Saturday, December 7, 2019

Ul-Ji strangle

Previously I discussed how the turn into the x-knifehand checking block in Choong-Moo could be used as a strangle/blood choke. Strangles are rare in forms compared to locks and throws, due to the time it takes for the opponent to go to sleep, but they do show up from time to time. There is a strange set in Ul-Ji which may possibly be used as a sliding collar choke.

We begin by using the twin side elbows to pull the opponent's left arm while getting a side headlock. This is similar to Judo's "stomach armlock", although here the purpose is to hook the head, not break the arm.

Another difference of course is that the right foot is next to the left, not in front of the opponent. In fact we use the next movement, the cross step, to trap the opponent's left instep. We may then collapse both of the opponent's legs by lifting our right knee behind their left knee, then kicking the back of their right knee with the side kick. The purpose of this is to force the opponent to either fall to the ground or bend backwards, which will make the choke easier.

Grab their left collar with your right fist. Slide your left fist under their left arm and grab their right collar. Pull out horizontally with both fists to choke.

Full instructions at: Japanese Martial Arts Center

Why the second cross step? If you are sitting down, it's typical to wrap your legs around the opponent's torso to prevent them from escaping, as shown in this video. In the absence of a torso, this looks like you are crossing your legs. This is, of course, a gi choke. It will only work if your opponent is wearing a jacket or similar.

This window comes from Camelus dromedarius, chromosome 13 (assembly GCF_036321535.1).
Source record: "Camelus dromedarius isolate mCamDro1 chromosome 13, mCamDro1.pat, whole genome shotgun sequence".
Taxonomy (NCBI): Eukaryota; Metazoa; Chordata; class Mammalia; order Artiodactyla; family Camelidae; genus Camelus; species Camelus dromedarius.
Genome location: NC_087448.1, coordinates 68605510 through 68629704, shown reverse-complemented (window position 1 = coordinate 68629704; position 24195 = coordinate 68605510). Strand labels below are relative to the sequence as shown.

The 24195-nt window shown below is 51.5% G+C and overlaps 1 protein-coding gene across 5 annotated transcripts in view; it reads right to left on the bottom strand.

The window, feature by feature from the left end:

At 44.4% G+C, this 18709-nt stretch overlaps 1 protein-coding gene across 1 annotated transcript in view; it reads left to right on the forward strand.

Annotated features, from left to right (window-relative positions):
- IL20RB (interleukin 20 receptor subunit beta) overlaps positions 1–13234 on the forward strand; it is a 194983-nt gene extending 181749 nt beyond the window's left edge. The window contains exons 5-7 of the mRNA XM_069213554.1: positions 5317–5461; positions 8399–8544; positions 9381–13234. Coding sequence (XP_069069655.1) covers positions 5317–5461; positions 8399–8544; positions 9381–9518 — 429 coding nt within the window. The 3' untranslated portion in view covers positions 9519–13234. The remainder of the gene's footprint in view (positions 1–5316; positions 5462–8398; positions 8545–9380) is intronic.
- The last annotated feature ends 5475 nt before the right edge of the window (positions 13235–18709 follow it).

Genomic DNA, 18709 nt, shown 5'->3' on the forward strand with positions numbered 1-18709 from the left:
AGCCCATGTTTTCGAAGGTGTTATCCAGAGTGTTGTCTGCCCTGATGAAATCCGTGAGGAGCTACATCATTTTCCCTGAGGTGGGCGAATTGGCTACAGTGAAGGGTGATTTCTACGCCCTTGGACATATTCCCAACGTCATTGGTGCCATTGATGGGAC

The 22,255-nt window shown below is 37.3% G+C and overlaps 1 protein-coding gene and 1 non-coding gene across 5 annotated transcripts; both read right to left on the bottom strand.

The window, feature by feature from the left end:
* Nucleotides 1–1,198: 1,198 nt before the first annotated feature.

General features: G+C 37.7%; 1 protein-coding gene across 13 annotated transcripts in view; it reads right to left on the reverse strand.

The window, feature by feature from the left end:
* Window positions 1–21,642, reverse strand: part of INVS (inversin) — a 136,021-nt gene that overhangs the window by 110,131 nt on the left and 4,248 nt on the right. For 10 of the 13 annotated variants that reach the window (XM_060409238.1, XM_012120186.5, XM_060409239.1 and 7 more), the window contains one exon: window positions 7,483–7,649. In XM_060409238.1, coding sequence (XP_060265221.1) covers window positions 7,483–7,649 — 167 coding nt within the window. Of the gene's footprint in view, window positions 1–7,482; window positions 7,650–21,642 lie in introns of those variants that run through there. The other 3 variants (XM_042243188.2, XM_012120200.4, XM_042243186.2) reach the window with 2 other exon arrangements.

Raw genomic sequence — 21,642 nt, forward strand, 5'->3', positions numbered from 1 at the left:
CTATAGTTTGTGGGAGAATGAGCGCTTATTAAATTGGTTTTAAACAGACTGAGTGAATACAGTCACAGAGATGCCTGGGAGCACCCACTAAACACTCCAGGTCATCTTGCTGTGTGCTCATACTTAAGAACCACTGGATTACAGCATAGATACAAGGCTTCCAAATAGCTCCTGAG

Saturday, November 9, 2019

Freestyle vs Contextual Bunkai

I don't often engage in internet arguments about pattern applications. Online it's commonly argued that the patterns don't have applications and are just for practicing basic techniques, cultural heritage, etc. despite General Choi's statements otherwise. When I point out that many of the sets in taekwondo patterns are traceable to bunkai manuals published at the time, as well as Judo/Yudo self-defense sets (Judo having been widely popular in the Korean peninsula), this leads to someone telling me I'm wrong because of what some grandmaster told them or because they can't find applications therefore they must not exist.
The rear grab defense at the start of Sipjin, a kukki-taekwondo pattern, but found in General Choi's Encyclopedia of Taekwon-Do.